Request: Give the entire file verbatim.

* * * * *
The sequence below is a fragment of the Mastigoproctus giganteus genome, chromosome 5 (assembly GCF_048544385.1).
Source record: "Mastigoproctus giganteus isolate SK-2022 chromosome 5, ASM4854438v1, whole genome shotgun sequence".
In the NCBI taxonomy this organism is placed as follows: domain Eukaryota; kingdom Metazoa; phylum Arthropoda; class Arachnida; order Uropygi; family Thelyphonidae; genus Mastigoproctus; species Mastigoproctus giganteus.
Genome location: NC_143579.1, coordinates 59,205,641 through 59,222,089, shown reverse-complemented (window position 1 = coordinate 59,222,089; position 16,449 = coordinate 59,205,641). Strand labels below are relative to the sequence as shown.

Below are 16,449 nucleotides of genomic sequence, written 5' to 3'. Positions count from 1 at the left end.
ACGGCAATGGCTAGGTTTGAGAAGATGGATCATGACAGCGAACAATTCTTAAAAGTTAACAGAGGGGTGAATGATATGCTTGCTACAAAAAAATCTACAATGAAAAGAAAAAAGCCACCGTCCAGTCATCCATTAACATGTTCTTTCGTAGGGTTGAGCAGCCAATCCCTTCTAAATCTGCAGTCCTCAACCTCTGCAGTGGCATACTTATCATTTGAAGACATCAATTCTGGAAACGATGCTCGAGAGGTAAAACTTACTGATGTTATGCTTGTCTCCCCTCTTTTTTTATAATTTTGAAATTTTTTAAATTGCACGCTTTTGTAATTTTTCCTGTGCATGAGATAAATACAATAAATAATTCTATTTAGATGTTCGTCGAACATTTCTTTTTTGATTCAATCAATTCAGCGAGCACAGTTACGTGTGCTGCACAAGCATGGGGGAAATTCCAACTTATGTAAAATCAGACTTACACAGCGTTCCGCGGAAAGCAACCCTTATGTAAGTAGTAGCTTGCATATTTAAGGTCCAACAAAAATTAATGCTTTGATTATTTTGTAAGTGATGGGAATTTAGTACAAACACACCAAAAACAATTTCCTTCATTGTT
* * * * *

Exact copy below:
The sequence below is a fragment of the Mastigoproctus giganteus genome, chromosome 5 (assembly GCF_048544385.1).
Source record: "Mastigoproctus giganteus isolate SK-2022 chromosome 5, ASM4854438v1, whole genome shotgun sequence".
In the NCBI taxonomy this organism is placed as follows: domain Eukaryota; kingdom Metazoa; phylum Arthropoda; class Arachnida; order Uropygi; family Thelyphonidae; genus Mastigoproctus; species Mastigoproctus giganteus.
Genome location: NC_143579.1, coordinates 59,205,641 through 59,222,089, shown reverse-complemented (window position 1 = coordinate 59,222,089; position 16,449 = coordinate 59,205,641). Strand labels below are relative to the sequence as shown.

Below are 16,449 nucleotides of genomic sequence, written 5' to 3'. Positions count from 1 at the left end.
ACGGCAATGGCTAGGTTTGAGAAGATGGATCATGACAGCGAACAATTCTTAAAAGTTAACAGAGGGGTGAATGATATGCTTGCTACAAAAAAATCTACAATGAAAAGAAAAAAGCCACCGTCCAGTCATCCATTAACATGTTCTTTCGTAGGGTTGAGCAGCCAATCCCTTCTAAATCTGCAGTCCTCAACCTCTGCAGTGGCATACTTATCATTTGAAGACATCAATTCTGGAAACGATGCTCGAGAGGTAAAACTTACTGATGTTATGCTTGTCTCCCCTCTTTTTTTATAATTTTGAAATTTTTTAAATTGCACGCTTTTGTAATTTTTCCTGTGCATGAGATAAATACAATAAATAATTCTATTTAGATGTTCGTCGAACATTTCTTTTTTGATTCAATCAATTCAGCGAGCACAGTTACGTGTGCTGCACAAGCATGGGGGAAATTCCAACTTATGTAAAATCAGACTTACACAGCGTTCCGCGGAAAGCAACCCTTATGTAAGTAGTAGCTTGCATATTTAAGGTCCAACAAAAATTAATGCTTTGATTATTTTGTAAGTGATGGGAATTTAGTACAAACACACCAAAAACAATTTCCTTCATTGTT